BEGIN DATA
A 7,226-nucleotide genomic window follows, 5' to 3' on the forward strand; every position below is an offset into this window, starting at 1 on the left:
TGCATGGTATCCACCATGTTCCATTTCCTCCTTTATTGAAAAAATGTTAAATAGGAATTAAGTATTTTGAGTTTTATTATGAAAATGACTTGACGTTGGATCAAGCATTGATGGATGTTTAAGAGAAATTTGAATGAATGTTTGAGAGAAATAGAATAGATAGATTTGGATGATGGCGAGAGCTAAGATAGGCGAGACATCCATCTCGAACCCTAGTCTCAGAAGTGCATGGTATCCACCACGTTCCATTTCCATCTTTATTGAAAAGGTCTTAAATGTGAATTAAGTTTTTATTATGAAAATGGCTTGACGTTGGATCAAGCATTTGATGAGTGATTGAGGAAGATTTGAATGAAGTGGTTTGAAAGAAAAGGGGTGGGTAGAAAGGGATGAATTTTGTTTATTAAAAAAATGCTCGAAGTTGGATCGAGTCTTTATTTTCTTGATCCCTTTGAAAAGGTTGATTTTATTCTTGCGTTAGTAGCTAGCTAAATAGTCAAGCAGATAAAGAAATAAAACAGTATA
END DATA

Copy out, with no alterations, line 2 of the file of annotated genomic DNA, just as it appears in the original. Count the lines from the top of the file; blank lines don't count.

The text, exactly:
TGCATGGTATCCACCATGTTCCATTTCCTCCTTTATTGAAAAAATGTTAAATAGGAATTAAGTATTTTGAGTTTTATTATGAAAATGACTTGACGTTGGATCAAGCATTGATGGATGTTTAAGAGAAATTTGAATGAATGTTTGAGAGAAATAGAATAGATAGATTTGGATGATGGCGAGAGCTAAGATAGGCGAGACATCCATCTCGAACCCTAGTCTCAGAAGTGCATGGTATCCACCACGTTCCATTTCCATCTTTATTGAAAAGGTCTTAAATGTGAATTAAGTTTTTATTATGAAAATGGCTTGACGTTGGATCAAGCATTTGATGAGTGATTGAGGAAGATTTGAATGAAGTGGTTTGAAAGAAAAGGGGTGGGTAGAAAGGGATGAATTTTGTTTATTAAAAAAATGCTCGAAGTTGGATCGAGTCTTTATTTTCTTGATCCCTTTGAAAAGGTTGATTTTATTCTTGCGTTAGTAGCTAGCTAAATAGTCAAGCAGATAAAGAAATAAAACAGTATA